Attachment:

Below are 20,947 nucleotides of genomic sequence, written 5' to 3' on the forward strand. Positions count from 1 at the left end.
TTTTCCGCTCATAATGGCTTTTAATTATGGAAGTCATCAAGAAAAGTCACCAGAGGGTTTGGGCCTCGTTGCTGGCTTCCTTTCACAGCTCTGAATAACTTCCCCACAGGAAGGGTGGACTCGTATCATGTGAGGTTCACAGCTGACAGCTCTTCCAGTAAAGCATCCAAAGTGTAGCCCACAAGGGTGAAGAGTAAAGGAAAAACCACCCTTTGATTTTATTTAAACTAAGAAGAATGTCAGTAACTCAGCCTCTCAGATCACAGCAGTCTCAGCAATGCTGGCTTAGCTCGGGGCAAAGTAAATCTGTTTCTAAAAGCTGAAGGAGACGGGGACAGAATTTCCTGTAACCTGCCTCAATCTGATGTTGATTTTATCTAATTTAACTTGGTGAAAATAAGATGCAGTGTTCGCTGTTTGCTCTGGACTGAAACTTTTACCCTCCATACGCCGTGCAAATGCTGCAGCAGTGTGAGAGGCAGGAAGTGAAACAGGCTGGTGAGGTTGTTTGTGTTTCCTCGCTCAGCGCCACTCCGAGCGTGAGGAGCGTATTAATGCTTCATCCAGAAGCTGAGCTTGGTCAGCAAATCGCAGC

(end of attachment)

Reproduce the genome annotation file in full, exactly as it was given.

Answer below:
Below are 20,947 nucleotides of genomic sequence, written 5' to 3' on the forward strand. Positions count from 1 at the left end.
TTTTCCGCTCATAATGGCTTTTAATTATGGAAGTCATCAAGAAAAGTCACCAGAGGGTTTGGGCCTCGTTGCTGGCTTCCTTTCACAGCTCTGAATAACTTCCCCACAGGAAGGGTGGACTCGTATCATGTGAGGTTCACAGCTGACAGCTCTTCCAGTAAAGCATCCAAAGTGTAGCCCACAAGGGTGAAGAGTAAAGGAAAAACCACCCTTTGATTTTATTTAAACTAAGAAGAATGTCAGTAACTCAGCCTCTCAGATCACAGCAGTCTCAGCAATGCTGGCTTAGCTCGGGGCAAAGTAAATCTGTTTCTAAAAGCTGAAGGAGACGGGGACAGAATTTCCTGTAACCTGCCTCAATCTGATGTTGATTTTATCTAATTTAACTTGGTGAAAATAAGATGCAGTGTTCGCTGTTTGCTCTGGACTGAAACTTTTACCCTCCATACGCCGTGCAAATGCTGCAGCAGTGTGAGAGGCAGGAAGTGAAACAGGCTGGTGAGGTTGTTTGTGTTTCCTCGCTCAGCGCCACTCCGAGCGTGAGGAGCGTATTAATGCTTCATCCAGAAGCTGAGCTTGGTCAGCAAATCGCAGC